Most patients with chronic hepatitis C infection report no symptoms. But some patients may have very nonspecific symptoms related to fatigue and discomfort on the right side of the abdomen. Often, symptoms that lead to a diagnosis of hepatitis C are noticeable only at the end stage of liver disease, when the patient has developed liver cirrhosis and liver failure.
Because hepatitis B and C typically have no specific symptoms, many people who have the viruses don’t even know it.
How are hepatitis B and C diagnosed?
Hepatitis B is diagnosed by a series of blood tests. The test may show an ongoing infection or antibodies that indicate that the patient is protected against hepatitis B. In patients who have a positive screening test that suggests the possibility of ongoing infection, further testing is done to determine the levels of the virus in the bloodstream.
Hepatitis C is diagnosed via a blood test called a Hepatitis C Antibody Test. A positive result means that hepatitis C antibodies are present in the blood. But a positive antibody test doesn’t necessarily mean a person has hepatitis C. A further blood test is needed to confirm the diagnosis. This second blood test quantifies the amount of the virus or the “viral load” in the liver and the bloodstream.
How are hepatitis B and C treated?
Hepatitis B: Not all patients with chronic hepatitis B infection require treatment. At Yale Medicine, specialists decide on an individual basis whether a patient is an appropriate candidate for treatment. Generally, patients require treatment when their hepatitis B virus level is high, and when laboratory tests demonstrate significant inflammation or injury to the liver.
There are currently seven approved drugs for hepatitis B, two of which are considered to be first-line treatments. These drugs are oral pills taken once daily, and while they're very effective at suppressing the virus to very low or undetectable levels over the long term, they are not considered curative.
Therefore, the goal of treatment is to control the virus long-term and decrease the risk of hepatitis B related complications such as cirrhosis and liver cancer.
Hepatitis C: For the greater part of the last 20 years, treatment of hepatitis C required the use of a chemotherapy-like injection drug called interferon, which has been associated with serious side effects and a low cure rate. Fortunately, advances in hepatitis C treatments within the last three years now allow for the use of oral medications that are significant improvements in terms of safety and effectiveness.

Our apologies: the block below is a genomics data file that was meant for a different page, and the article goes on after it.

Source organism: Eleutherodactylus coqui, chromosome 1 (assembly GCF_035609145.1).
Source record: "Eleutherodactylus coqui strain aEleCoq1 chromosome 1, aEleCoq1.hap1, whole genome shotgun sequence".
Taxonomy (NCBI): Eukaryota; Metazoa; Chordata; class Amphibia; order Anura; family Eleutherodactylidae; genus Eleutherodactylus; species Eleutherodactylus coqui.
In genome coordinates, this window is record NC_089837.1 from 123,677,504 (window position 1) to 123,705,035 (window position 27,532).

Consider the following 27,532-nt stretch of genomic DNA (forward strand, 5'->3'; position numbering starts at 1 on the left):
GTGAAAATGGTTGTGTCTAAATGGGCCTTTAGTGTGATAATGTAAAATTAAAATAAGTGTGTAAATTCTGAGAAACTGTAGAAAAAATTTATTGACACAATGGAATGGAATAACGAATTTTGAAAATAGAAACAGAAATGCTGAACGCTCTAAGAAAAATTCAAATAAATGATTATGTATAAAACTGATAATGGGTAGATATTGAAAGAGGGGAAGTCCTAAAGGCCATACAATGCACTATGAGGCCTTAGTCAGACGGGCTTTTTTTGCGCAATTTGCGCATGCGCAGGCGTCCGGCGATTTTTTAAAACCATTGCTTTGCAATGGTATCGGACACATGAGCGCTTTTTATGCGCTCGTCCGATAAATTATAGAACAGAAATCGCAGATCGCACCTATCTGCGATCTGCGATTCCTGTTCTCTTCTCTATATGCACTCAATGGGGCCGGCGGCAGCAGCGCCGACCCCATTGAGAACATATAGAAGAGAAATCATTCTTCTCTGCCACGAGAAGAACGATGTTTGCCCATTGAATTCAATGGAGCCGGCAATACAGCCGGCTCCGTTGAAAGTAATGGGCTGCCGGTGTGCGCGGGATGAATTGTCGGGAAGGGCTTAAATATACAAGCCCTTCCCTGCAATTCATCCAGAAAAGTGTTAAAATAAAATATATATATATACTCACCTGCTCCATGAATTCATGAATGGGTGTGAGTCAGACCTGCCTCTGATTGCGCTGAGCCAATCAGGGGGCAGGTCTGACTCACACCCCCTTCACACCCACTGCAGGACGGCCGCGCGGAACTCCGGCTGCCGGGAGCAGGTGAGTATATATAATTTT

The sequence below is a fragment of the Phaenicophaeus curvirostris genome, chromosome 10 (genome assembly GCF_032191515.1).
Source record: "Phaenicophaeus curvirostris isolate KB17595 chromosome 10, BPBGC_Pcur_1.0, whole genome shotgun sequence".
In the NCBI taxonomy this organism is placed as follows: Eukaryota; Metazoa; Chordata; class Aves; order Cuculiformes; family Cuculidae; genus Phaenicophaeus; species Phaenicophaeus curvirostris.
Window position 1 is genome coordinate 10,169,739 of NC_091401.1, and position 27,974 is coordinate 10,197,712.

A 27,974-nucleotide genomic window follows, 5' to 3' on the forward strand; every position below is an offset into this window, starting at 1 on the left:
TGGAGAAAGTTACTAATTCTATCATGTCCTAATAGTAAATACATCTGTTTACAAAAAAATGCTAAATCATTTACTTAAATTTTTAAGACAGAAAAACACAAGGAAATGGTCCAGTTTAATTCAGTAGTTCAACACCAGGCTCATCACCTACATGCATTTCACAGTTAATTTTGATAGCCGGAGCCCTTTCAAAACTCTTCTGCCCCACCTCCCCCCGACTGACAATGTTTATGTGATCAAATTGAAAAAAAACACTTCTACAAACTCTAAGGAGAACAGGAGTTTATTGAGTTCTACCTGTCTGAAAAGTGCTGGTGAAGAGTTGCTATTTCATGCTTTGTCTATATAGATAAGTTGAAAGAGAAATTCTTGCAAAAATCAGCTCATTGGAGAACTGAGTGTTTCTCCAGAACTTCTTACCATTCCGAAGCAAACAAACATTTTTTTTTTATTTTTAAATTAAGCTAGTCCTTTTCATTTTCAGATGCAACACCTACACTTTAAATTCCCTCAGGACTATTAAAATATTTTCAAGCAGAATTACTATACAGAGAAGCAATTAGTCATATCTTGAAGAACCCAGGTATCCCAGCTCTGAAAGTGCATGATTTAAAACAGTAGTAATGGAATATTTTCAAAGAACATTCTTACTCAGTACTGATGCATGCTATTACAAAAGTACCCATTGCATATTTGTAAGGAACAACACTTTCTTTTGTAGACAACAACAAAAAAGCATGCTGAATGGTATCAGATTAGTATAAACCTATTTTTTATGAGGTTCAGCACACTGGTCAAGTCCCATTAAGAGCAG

Because there are six types of hepatitis C, patients need to speak with their doctor about which oral treatment is appropriate. But most oral therapies are associated with cure rates over 90 percent and are usually short in duration, typically 12 weeks total.
What makes Yale Medicine's approach to treating hepatitis B and C unique?
The Viral Hepatitis Program at Yale Medicine represents one of the leading viral hepatitis treatment programs in the country and is engaged in innovative research focused on advancing the care of patients with chronic hepatitis B, C and D infections.
A multidisciplinary team of faculty physicians and mid-level providers offer a coordinated approach to preparing patients for success. Services include structured hepatitis patient education classes, mindfulness-based stress reduction techniques (MBSR), a formal physician-guided weight-loss program and access to clinical trials evaluating current and new therapies that are not available in routine clinical practice.
Our program is a core member of several national and international observational cohort studies which contributes to the advancement of science of hepatitis treatment around the world.
"Our team at Yale Medicine is uniquely equipped to serve patients with viral hepatitis from Connecticut and beyond and aims to offer outstanding, individualized, patient-centered care to help educate and guide patients through their treatment," says Dr. Lim. “We have specialists who have nationally recognized expertise in the management of viral hepatitis in special populations, including HCV-HIV coinfection, end-stage renal disease, cirrhosis/liver failure, post-liver transplant, and prior failure to respond to all-oral direct acting antivirals (DAAs).”